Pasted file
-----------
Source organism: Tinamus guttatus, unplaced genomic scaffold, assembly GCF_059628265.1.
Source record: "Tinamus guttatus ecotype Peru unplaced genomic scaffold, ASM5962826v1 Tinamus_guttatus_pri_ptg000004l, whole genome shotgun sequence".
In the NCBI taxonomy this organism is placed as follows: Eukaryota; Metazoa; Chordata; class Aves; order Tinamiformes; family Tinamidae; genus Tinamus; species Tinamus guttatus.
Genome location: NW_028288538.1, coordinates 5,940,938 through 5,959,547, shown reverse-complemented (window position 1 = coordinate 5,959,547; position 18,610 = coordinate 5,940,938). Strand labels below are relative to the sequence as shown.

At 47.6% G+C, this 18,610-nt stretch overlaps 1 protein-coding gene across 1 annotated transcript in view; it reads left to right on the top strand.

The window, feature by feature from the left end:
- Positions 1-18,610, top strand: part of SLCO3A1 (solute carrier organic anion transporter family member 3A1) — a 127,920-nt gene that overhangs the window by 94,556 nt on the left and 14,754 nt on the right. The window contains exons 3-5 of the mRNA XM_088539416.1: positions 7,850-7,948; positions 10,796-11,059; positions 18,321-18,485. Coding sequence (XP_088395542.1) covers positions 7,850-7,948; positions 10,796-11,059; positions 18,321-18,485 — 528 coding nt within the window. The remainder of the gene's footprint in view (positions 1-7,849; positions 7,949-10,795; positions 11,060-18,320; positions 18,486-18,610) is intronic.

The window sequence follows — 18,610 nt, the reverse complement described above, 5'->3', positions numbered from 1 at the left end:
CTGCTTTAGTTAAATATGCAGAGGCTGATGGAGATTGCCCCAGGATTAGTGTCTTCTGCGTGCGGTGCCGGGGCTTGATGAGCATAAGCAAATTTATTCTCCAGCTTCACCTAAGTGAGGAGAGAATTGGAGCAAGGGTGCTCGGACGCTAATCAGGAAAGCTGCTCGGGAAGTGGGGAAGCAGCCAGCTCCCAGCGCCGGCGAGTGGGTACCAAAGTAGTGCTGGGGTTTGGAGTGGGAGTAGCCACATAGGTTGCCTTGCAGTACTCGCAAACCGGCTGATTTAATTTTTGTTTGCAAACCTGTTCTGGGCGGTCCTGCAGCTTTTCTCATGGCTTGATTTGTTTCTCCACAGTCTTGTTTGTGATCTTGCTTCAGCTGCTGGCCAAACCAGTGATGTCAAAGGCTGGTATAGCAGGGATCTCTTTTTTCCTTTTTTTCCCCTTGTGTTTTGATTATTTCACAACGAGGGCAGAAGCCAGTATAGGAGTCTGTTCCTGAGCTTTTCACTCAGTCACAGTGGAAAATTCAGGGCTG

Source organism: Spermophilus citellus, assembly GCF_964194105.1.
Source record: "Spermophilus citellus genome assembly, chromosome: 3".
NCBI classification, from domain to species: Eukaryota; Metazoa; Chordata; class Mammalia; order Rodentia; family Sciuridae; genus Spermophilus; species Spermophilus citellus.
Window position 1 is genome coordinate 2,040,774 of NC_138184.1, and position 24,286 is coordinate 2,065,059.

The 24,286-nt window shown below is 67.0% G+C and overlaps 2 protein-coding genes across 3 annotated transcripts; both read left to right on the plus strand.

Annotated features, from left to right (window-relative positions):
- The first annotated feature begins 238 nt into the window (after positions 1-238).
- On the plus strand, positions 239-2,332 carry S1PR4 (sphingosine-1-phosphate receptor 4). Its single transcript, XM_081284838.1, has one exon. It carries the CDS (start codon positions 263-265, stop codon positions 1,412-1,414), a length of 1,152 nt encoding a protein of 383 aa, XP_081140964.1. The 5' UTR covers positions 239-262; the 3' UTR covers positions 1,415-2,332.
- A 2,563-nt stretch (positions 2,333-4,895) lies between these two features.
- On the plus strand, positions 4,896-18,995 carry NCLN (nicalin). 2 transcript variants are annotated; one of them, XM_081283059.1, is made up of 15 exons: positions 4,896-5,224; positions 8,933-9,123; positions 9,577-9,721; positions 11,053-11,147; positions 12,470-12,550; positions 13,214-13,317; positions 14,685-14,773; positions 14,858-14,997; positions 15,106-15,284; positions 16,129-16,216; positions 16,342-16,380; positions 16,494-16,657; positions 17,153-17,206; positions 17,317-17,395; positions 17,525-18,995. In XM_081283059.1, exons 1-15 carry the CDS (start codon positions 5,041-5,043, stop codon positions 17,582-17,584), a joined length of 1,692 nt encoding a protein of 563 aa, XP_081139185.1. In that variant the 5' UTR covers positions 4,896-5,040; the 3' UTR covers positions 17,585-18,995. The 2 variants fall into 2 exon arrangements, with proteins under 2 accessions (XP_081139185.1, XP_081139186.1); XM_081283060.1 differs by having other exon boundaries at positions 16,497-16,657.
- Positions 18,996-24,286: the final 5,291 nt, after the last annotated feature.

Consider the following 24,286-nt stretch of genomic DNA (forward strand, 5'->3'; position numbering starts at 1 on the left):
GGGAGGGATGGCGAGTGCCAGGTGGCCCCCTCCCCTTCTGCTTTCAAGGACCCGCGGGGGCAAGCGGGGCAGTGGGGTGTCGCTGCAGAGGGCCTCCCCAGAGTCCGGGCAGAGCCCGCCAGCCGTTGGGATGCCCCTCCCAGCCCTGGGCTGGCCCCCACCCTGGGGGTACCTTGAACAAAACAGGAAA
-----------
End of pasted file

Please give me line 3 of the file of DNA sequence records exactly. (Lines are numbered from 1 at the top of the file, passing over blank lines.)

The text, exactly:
In the NCBI taxonomy this organism is placed as follows: Eukaryota; Metazoa; Chordata; class Aves; order Tinamiformes; family Tinamidae; genus Tinamus; species Tinamus guttatus.